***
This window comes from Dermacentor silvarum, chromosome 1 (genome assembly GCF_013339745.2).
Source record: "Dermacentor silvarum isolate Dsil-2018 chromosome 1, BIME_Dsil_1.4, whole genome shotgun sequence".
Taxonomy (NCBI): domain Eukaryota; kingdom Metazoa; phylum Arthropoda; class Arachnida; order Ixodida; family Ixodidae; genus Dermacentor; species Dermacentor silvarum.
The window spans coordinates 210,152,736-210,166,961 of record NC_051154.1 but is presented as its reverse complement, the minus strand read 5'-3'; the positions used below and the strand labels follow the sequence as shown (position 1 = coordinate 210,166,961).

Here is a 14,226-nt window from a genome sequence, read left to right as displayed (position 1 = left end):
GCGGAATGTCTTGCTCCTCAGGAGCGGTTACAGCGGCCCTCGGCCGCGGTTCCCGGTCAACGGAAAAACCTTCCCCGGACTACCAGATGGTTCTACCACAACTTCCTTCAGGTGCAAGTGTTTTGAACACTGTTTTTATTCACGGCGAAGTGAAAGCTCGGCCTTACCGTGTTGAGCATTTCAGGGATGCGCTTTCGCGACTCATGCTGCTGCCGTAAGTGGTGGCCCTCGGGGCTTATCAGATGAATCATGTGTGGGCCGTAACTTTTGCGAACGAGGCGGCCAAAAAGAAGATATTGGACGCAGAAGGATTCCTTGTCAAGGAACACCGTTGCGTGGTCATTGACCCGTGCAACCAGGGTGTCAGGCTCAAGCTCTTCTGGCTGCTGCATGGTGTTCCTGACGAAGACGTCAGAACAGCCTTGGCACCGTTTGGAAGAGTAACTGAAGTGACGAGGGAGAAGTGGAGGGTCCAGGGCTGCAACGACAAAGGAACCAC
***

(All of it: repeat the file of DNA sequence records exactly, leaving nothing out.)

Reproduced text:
This window comes from Dermacentor silvarum, chromosome 1 (genome assembly GCF_013339745.2).
Source record: "Dermacentor silvarum isolate Dsil-2018 chromosome 1, BIME_Dsil_1.4, whole genome shotgun sequence".
Taxonomy (NCBI): domain Eukaryota; kingdom Metazoa; phylum Arthropoda; class Arachnida; order Ixodida; family Ixodidae; genus Dermacentor; species Dermacentor silvarum.
The window spans coordinates 210,152,736-210,166,961 of record NC_051154.1 but is presented as its reverse complement, the minus strand read 5'-3'; the positions used below and the strand labels follow the sequence as shown (position 1 = coordinate 210,166,961).

Here is a 14,226-nt window from a genome sequence, read left to right as displayed (position 1 = left end):
GCGGAATGTCTTGCTCCTCAGGAGCGGTTACAGCGGCCCTCGGCCGCGGTTCCCGGTCAACGGAAAAACCTTCCCCGGACTACCAGATGGTTCTACCACAACTTCCTTCAGGTGCAAGTGTTTTGAACACTGTTTTTATTCACGGCGAAGTGAAAGCTCGGCCTTACCGTGTTGAGCATTTCAGGGATGCGCTTTCGCGACTCATGCTGCTGCCGTAAGTGGTGGCCCTCGGGGCTTATCAGATGAATCATGTGTGGGCCGTAACTTTTGCGAACGAGGCGGCCAAAAAGAAGATATTGGACGCAGAAGGATTCCTTGTCAAGGAACACCGTTGCGTGGTCATTGACCCGTGCAACCAGGGTGTCAGGCTCAAGCTCTTCTGGCTGCTGCATGGTGTTCCTGACGAAGACGTCAGAACAGCCTTGGCACCGTTTGGAAGAGTAACTGAAGTGACGAGGGAGAAGTGGAGGGTCCAGGGCTGCAACGACAAAGGAACCAC